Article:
The fact that our mill had been donated to a local abbey meant that there had been detailed records kept of changes of ownership, legal disputes, and much more in the ecclesiastical records over the centuries. Not only had everything been written down but the records had been guarded and hidden through times of war and destruction when other archives had been lost. These records are known as the ‘cartulary’ or cartulaire in French and were kept by churches and monasteries for all their dependent properties, goods, benefits and taxes.
Although these were typically kept in the church or monastery archives, (if those still existed after the Revolution), many have been transferred or copied to the Bibliothèque Nationale de France, National Library of France, and may even be available in digital form on their Gallica website.
I found that many of the important bits of the Cartulaire de l’abbaye de la Couture in Le Mans, which owned the prieuré d’Auvers and therefore our mill, had been studied and even translated into French by various historical societies and local historians, particularly during the 19th century.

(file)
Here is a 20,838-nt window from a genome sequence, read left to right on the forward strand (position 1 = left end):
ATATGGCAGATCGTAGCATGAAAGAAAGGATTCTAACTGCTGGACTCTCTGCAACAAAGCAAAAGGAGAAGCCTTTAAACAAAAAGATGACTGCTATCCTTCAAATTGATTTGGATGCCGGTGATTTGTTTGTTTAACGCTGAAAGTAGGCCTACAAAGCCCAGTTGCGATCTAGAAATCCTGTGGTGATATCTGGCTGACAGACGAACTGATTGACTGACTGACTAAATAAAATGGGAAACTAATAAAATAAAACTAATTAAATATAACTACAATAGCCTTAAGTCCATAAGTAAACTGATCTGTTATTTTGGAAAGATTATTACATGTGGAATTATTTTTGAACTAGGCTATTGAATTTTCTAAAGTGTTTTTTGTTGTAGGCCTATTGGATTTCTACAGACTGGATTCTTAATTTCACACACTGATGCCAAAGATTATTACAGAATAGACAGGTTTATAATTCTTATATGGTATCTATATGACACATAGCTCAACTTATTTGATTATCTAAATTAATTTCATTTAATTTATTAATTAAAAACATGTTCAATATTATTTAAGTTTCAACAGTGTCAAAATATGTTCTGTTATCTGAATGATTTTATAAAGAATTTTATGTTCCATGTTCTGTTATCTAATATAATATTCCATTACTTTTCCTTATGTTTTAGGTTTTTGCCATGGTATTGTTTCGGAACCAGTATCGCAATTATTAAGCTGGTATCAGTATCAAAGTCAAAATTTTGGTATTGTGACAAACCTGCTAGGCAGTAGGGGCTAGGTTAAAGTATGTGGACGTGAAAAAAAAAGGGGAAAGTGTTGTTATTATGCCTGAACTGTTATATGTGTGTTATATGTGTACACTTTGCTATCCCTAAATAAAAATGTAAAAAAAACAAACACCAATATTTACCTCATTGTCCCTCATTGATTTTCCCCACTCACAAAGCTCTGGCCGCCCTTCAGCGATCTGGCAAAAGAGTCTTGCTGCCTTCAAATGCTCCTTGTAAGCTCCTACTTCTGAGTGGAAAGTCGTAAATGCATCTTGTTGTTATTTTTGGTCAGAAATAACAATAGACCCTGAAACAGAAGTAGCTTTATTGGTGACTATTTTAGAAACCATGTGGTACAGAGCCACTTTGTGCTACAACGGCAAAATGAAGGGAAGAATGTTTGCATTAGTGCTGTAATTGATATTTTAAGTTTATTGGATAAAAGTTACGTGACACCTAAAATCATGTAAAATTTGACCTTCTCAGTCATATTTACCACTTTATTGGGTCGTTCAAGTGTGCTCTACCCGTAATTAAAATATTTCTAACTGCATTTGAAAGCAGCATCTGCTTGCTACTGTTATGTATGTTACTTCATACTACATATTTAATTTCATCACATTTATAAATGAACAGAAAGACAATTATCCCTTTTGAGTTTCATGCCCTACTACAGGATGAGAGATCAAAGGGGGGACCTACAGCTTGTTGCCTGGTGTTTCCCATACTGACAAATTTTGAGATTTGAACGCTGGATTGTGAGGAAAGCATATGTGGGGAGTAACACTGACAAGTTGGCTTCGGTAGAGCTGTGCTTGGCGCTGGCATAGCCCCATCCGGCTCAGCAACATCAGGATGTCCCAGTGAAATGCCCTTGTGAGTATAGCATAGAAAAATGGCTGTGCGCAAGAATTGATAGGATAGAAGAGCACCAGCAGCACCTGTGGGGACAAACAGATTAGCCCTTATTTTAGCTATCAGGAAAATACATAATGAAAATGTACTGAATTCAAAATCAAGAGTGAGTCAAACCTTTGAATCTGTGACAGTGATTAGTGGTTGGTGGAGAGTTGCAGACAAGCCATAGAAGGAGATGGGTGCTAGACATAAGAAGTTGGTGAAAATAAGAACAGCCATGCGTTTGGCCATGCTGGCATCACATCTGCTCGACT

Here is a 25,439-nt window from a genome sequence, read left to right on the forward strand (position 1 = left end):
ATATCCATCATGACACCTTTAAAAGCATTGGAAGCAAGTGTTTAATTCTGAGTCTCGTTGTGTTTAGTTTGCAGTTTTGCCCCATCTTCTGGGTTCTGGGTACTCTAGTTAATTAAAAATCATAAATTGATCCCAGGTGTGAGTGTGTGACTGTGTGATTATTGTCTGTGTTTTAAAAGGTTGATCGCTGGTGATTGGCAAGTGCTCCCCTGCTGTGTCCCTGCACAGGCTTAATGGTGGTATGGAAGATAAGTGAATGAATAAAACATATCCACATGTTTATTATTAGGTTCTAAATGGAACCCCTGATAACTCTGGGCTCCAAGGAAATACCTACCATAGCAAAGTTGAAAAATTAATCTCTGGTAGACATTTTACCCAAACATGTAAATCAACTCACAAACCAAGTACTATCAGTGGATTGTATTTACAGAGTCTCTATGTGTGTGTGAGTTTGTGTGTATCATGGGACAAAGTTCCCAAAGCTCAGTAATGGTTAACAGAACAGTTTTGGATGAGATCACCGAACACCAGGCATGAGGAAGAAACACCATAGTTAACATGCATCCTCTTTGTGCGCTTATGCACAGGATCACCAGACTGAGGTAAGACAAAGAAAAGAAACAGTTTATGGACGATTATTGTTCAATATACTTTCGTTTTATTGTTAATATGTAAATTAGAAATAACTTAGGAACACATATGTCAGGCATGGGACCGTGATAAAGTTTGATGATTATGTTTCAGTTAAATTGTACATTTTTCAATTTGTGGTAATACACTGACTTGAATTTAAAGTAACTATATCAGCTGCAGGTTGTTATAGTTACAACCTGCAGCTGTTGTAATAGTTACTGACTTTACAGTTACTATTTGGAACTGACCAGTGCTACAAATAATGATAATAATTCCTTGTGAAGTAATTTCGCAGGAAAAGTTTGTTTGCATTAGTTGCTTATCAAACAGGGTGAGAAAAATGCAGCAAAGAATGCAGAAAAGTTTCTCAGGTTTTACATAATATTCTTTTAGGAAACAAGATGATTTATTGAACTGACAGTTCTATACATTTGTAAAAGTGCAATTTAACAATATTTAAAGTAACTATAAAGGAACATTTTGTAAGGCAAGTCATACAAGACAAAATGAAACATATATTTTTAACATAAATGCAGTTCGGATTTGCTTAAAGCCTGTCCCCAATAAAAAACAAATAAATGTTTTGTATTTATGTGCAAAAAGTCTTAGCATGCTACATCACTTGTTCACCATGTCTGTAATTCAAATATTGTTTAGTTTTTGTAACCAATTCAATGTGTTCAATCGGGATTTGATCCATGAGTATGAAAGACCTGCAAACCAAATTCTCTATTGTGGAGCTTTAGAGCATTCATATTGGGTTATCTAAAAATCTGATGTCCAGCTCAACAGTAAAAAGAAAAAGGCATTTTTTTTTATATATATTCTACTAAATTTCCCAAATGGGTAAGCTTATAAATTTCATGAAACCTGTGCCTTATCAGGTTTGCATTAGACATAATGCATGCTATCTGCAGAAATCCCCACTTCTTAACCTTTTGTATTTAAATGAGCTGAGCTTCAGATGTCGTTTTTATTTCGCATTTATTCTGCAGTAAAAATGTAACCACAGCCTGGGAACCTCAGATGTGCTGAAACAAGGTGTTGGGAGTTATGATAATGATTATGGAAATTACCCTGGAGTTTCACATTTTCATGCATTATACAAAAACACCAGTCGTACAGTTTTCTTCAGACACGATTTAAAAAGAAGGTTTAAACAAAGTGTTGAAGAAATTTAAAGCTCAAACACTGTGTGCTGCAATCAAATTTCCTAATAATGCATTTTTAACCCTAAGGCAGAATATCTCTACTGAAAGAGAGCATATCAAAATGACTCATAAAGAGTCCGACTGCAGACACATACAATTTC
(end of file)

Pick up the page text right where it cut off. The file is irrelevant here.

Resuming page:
But not all.
I found the cartulaires for the Abbaye de la Couture, the Abbaye de Bellebranche and Abbaye de Solesmes (all local to Auvers) quite easily by googling. Most were on the ‘Gallica’ website but the most interesting one, I found on the University of Grenoble website!
Once in the digitalised cartulaires I tried using the key-word search tool of the site to look for instances of names such as ‘Moulin de la Roche Auvers’ to find references to the mill in documents. (Ctrl+F keyboard shortcut can also work on some copies)
The problem is that it was monks who kept these records and they wrote everything in Latin. I found out that our mill was often referred to as ‘molendino de Rocha’ or ‘Rocha super Arva’ (the rock on the Erve) in these records so I have been able to find quite a few references to our home in charters and contracts for the mill which have never been deemed sufficiently important to other researchers to be translated into French.